Sunday, September 11, 2011

What Did Warren Buffett Know about Bank of America and When Did He Know It?

Insider trading shouldn't be illegal, but, sadly, many in the US are prosecuted for it. That is unless you reach a certain power level, which seemingly causes the SEC to look the other way at possible insider trades. It appears that Warren Buffett has been given a pass for many years. His investment in Goldman Sachs at the height of the recent financial crisis, just before the government announced a bailout of Goldman and other investment banks, is highly suspicious. The purchase sure looks like a crony government-Buffett deal.

Early on I raised questions about Buffett's timing on his recent Bank of America purchase. Now, NyPo is featuring questions about Buffett's timing:

Is Warren Buffett the Oracle or the consummate insider?

That depends on whom you ask.

Some see him as beloved, especially business news cable anchors and Berkshire Hathaway shareholders, but others view him as vastly overrated and a controversial institutional investor with an unfair advantage over small investors.

The homespun Buffett of legend and lore, claim some critics, racked up a $50 billion fortune on sweetheart deals that hide a lifetime of missteps and shocking inconsistencies.

Buffett’s latest “insider” deal is his trade in embattled Bank of America, which is a classic Buffett “investment.” Berkshire comes first, the US next, investors last.

His $5 billion investment in the bank -- expected to announce savage job cuts of up to 40,000 employees, and last week also announced the firing of two powerful executives -- raises a deeply troubling question to one analyst.

“Did he have inside information that other investors were not aware off? Did he know that there were going to be these two major announcements [of the job cuts and executive firings] at the time he made his investment?” asked banking analyst Dick Bove of Rochdale Securities. “If he did know, I think it is illegal.”...

Although he has no proof, Bove said it struck him as “awfully coincidental” that Buffett made his Bank of America investment right before the company made the pair of announcements. These are the kind of announcements likely to drive the stock price higher, he said.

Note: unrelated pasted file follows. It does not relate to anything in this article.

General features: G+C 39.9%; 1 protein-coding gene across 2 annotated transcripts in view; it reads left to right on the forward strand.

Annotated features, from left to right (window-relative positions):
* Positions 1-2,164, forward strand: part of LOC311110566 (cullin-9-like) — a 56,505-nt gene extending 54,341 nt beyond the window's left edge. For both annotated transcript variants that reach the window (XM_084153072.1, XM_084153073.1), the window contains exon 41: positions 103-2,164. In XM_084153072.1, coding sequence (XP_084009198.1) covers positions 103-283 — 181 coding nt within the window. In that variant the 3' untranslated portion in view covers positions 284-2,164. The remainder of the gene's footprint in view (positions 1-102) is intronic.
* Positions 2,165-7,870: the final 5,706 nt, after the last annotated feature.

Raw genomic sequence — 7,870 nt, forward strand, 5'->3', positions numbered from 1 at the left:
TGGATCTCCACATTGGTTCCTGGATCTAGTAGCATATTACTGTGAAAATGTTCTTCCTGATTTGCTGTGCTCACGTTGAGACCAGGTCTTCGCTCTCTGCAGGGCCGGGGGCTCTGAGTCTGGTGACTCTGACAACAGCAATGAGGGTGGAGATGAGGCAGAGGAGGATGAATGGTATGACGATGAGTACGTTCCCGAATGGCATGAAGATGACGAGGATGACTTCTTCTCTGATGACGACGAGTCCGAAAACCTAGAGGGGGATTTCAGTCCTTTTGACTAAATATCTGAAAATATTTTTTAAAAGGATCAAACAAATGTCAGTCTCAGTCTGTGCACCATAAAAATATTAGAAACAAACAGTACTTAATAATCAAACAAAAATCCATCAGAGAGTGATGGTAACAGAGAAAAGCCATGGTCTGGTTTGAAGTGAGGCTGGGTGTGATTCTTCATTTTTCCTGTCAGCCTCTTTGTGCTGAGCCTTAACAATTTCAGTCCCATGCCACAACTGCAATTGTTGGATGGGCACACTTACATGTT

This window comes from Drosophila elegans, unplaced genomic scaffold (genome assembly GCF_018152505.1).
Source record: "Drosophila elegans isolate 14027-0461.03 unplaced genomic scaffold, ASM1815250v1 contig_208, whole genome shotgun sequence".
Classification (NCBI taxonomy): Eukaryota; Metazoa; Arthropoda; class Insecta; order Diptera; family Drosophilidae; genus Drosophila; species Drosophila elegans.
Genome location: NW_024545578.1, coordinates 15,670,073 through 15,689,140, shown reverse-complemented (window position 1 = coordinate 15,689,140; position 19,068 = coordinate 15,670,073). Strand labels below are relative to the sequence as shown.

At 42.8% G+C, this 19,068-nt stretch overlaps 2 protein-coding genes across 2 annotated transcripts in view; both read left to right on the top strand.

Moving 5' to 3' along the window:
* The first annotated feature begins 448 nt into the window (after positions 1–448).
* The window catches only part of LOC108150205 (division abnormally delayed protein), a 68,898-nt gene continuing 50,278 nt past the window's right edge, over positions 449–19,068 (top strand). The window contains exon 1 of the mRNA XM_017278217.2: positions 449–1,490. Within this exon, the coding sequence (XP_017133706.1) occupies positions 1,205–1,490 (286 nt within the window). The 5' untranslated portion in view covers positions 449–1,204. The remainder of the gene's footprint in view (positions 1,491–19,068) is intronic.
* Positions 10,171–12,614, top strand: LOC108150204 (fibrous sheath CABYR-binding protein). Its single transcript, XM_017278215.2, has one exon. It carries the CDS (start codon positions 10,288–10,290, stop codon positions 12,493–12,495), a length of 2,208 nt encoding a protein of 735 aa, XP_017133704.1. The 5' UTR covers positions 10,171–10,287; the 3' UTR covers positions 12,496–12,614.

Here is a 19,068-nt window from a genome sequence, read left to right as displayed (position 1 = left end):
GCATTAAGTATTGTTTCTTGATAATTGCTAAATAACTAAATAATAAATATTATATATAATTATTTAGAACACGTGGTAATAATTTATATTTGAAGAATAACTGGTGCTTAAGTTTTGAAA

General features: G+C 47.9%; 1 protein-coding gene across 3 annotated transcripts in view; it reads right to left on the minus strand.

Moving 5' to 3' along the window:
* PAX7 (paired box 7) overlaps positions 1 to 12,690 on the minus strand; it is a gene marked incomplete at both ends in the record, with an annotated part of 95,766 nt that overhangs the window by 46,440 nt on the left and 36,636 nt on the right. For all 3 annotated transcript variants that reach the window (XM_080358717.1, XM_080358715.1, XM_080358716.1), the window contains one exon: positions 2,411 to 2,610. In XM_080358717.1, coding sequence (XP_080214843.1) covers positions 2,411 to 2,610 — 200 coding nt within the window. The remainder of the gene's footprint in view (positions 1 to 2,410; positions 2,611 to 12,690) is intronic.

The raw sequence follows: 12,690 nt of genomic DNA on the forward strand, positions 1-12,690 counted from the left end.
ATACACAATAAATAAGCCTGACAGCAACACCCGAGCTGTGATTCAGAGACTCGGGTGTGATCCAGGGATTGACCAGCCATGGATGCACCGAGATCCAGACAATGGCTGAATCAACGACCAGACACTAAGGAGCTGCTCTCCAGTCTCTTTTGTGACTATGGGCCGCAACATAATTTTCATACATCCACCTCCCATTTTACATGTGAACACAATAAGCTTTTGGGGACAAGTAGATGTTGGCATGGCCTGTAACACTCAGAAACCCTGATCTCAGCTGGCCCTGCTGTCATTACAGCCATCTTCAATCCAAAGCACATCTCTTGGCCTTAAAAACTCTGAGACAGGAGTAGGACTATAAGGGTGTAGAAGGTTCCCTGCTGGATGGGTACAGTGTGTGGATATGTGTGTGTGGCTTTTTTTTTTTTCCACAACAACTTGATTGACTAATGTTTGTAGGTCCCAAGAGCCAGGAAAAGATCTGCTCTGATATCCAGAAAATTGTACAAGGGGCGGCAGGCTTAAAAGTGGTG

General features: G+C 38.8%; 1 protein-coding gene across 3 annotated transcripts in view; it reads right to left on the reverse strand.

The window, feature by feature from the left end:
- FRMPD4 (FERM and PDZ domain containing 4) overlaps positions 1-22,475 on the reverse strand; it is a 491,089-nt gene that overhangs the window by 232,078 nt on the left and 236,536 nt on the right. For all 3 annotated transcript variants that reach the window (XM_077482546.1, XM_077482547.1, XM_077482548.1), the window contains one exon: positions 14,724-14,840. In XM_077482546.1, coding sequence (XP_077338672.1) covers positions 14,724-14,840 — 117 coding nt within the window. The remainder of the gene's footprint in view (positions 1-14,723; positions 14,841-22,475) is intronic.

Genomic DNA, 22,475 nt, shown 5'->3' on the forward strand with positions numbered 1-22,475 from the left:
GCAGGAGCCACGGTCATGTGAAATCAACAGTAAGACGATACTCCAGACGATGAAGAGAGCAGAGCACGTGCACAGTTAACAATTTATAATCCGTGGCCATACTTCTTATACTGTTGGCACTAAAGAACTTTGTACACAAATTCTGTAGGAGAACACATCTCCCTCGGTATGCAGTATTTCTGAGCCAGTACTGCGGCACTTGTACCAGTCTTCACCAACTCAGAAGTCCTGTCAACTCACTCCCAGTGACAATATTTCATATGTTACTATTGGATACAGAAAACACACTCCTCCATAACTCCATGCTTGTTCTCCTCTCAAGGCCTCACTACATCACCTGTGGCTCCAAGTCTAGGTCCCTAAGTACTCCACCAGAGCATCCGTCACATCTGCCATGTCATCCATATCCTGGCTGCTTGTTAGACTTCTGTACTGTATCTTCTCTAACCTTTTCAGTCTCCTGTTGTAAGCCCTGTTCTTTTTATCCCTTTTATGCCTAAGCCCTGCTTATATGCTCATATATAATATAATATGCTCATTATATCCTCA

Most fascinating is that NyPo was able to get BofA on the record denying Buffett was given any inside information:
“Those are two separate and distinctive transactions,” said BofA spokesman Jerry Dubrowski, referring to BofA’s new cost-efficiency drive (known as Project New BAC) and Buffett’s investment. “And we would not have provided any information to him [Buffett] in advance, nor would we do that for any shareholder.”
This means that if BofA did tip off Buffett, they are now guilty of misleading the public. And further because of BofA's statement, it could result in a sharp lawyer, on a civil class action basis, seeking to determine if Buffett was tipped off.


  1. Regardless of whether he was tipped off or not, BAC's plans were not a secret. I work at Bank of America and the talk of 30k+ employees (formerly Associates) being let go was on people's lips for over a month prior to the announcement. Add to that the business redesign efforts in the "New BAC" initiative and you can see that many more than just the few at the top of the BAC Corporate Center were aware of what was going on. The specifics (the loss of Joe P and Sallie K) were just details in the larger effort. These plans were in motion for a while. Any analyst with a decent network should have known what was going on.

  2. The bigger question about insider trading, as I pointed out in my initial post, was that just days after Buffet put $5 billion into Bank of America, B of A announced it would raise an additional $8 billion by selling its stake in China Construction Bank. B of A was up nearly 4% on the news.

  3. So there's no proof, no evidence, and no particular reason to even think this happened. But boy, it sure sounds shocking! Hold the presses!

  4. A close friend of mine works for Canada's largest bank. He told me insider trading is part of the game. Us peons are lucky if we end up with a portfolio enough to help with our retirement. Them the facts.